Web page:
One thing we have to admit about Jack. He was certainly a colorful fellow. His lifestyle was his choice and his downfall!

Coffee out on the patio again this morning. OK with you?

Tuesday, May 3, 2016

Some Humorous Quotes...!

It's been a while since I've done a post featuring featuring humorous quotes from famous people, so I figured this would be a great time!

A stockbroker urged me to buy a stock that would triple its value every year. I told him, 'At my age, I don't even buy green bananas.'
Claude Pepper

I don't need you to remind me of my age. I have a bladder to do that for me.
Stephen Fry

My definition of an intellectual is someone who can listen to the William Tell Overture without thinking of the Lone Ranger.
Billy Connolly

Older people shouldn't eat health food, they need all the preservatives they can get.
Robert Orben

We owe a lot to Thomas Edison - if it wasn't for him, we'd be watching television by candlelight.
Milton Berle

If it weren't for Philo T. Farnsworth, inventor of television, we'd still be eating frozen radio dinners.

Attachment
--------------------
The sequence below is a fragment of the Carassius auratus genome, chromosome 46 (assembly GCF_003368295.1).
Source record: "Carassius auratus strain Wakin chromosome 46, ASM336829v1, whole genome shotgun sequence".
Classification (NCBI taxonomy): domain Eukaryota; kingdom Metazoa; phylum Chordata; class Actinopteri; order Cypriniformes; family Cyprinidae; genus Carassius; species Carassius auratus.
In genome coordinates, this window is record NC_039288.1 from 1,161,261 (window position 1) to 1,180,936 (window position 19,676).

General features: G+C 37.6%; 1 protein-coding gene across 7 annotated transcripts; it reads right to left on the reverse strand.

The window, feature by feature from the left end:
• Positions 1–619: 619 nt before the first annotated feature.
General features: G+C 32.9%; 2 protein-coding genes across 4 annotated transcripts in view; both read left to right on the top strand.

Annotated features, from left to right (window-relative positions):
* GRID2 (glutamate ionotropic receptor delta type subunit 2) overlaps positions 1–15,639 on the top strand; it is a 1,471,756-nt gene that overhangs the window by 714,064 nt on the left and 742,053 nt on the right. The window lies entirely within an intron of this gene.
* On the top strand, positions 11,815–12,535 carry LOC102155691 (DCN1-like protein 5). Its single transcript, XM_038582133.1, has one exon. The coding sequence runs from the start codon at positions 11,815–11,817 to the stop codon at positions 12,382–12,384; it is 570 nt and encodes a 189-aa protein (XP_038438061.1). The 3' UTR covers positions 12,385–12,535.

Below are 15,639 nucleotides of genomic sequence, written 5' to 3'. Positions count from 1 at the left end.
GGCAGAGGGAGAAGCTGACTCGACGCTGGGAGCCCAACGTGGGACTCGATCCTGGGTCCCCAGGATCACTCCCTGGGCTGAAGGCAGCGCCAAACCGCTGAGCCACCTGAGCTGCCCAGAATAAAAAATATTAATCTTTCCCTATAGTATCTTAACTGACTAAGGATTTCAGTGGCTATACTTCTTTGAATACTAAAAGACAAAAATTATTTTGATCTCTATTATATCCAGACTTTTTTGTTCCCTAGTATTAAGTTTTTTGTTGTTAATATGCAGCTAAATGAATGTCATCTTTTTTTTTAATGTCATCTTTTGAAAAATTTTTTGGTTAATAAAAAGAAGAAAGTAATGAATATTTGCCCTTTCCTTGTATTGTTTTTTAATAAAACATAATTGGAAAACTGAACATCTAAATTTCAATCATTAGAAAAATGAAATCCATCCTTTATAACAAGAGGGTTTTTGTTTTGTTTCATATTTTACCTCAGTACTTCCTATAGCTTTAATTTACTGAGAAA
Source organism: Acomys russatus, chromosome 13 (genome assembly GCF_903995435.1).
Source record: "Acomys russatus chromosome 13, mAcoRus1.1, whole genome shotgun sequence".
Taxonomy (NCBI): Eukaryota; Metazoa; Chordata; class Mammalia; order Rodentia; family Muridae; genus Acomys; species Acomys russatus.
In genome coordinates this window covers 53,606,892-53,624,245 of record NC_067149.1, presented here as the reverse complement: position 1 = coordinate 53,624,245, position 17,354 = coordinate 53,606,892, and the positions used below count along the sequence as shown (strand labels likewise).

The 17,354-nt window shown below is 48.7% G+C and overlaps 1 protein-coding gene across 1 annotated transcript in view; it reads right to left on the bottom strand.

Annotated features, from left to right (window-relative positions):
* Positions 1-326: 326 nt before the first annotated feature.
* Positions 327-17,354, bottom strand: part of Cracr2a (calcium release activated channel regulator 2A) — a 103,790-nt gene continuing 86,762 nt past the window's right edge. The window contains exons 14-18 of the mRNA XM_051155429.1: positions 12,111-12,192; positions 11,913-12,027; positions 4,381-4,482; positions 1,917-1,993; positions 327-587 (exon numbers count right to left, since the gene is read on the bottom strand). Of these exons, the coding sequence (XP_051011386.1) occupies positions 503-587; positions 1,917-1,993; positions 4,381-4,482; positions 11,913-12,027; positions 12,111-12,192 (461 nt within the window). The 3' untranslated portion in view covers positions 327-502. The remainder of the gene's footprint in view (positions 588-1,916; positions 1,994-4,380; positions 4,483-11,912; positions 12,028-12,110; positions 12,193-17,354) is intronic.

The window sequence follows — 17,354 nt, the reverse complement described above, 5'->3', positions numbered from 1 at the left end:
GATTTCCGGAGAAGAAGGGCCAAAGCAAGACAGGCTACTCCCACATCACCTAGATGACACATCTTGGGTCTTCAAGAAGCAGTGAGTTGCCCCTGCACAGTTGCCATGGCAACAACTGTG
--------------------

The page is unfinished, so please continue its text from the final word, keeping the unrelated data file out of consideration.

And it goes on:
Johnny Carson

I never expected to see the day when girls would get sunburned in the places they now do.
Will Rogers

He looked about as inconspicuous as a tarantula on a slice of angel food.
Raymond Chandler

A nickel ain't worth a dime anymore.
Yogi Berra

There! I hope you enjoyed these bits of humor. Some I even laughed at.

Coffee out on the patio this morning!

Monday, May 2, 2016

Medical Miracle For Monday Mystery...!

Sometimes things seem to happen for which there is just no explanation...thus the mystery!

Hospitals have been the place for a number of these unexplained happenings. The story that follows will show you just what I mean.